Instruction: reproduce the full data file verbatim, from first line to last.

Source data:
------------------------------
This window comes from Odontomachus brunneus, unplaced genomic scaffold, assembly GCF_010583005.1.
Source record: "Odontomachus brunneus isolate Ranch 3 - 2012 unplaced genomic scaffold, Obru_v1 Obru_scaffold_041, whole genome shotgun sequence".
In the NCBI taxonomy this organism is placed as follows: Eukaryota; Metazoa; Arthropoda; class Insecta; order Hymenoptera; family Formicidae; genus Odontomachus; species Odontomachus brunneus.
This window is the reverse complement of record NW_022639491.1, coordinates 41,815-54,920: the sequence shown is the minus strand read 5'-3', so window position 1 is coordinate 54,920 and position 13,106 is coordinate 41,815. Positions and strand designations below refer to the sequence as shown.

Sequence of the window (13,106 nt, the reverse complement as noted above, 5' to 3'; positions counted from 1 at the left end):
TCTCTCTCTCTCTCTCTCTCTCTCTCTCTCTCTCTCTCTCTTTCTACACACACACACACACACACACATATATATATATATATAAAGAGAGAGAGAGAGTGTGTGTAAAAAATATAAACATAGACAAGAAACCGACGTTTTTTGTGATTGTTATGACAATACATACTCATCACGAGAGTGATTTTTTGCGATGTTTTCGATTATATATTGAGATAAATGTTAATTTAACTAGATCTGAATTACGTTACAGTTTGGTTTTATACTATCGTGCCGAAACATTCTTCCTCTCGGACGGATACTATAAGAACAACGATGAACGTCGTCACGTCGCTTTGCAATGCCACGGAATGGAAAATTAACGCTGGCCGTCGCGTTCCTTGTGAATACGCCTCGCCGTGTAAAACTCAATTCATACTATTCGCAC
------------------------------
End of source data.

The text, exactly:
This window comes from Odontomachus brunneus, unplaced genomic scaffold, assembly GCF_010583005.1.
Source record: "Odontomachus brunneus isolate Ranch 3 - 2012 unplaced genomic scaffold, Obru_v1 Obru_scaffold_041, whole genome shotgun sequence".
In the NCBI taxonomy this organism is placed as follows: Eukaryota; Metazoa; Arthropoda; class Insecta; order Hymenoptera; family Formicidae; genus Odontomachus; species Odontomachus brunneus.
This window is the reverse complement of record NW_022639491.1, coordinates 41,815-54,920: the sequence shown is the minus strand read 5'-3', so window position 1 is coordinate 54,920 and position 13,106 is coordinate 41,815. Positions and strand designations below refer to the sequence as shown.

Sequence of the window (13,106 nt, the reverse complement as noted above, 5' to 3'; positions counted from 1 at the left end):
TCTCTCTCTCTCTCTCTCTCTCTCTCTCTCTCTCTCTCTCTTTCTACACACACACACACACACACACATATATATATATATATAAAGAGAGAGAGAGAGTGTGTGTAAAAAATATAAACATAGACAAGAAACCGACGTTTTTTGTGATTGTTATGACAATACATACTCATCACGAGAGTGATTTTTTGCGATGTTTTCGATTATATATTGAGATAAATGTTAATTTAACTAGATCTGAATTACGTTACAGTTTGGTTTTATACTATCGTGCCGAAACATTCTTCCTCTCGGACGGATACTATAAGAACAACGATGAACGTCGTCACGTCGCTTTGCAATGCCACGGAATGGAAAATTAACGCTGGCCGTCGCGTTCCTTGTGAATACGCCTCGCCGTGTAAAACTCAATTCATACTATTCGCAC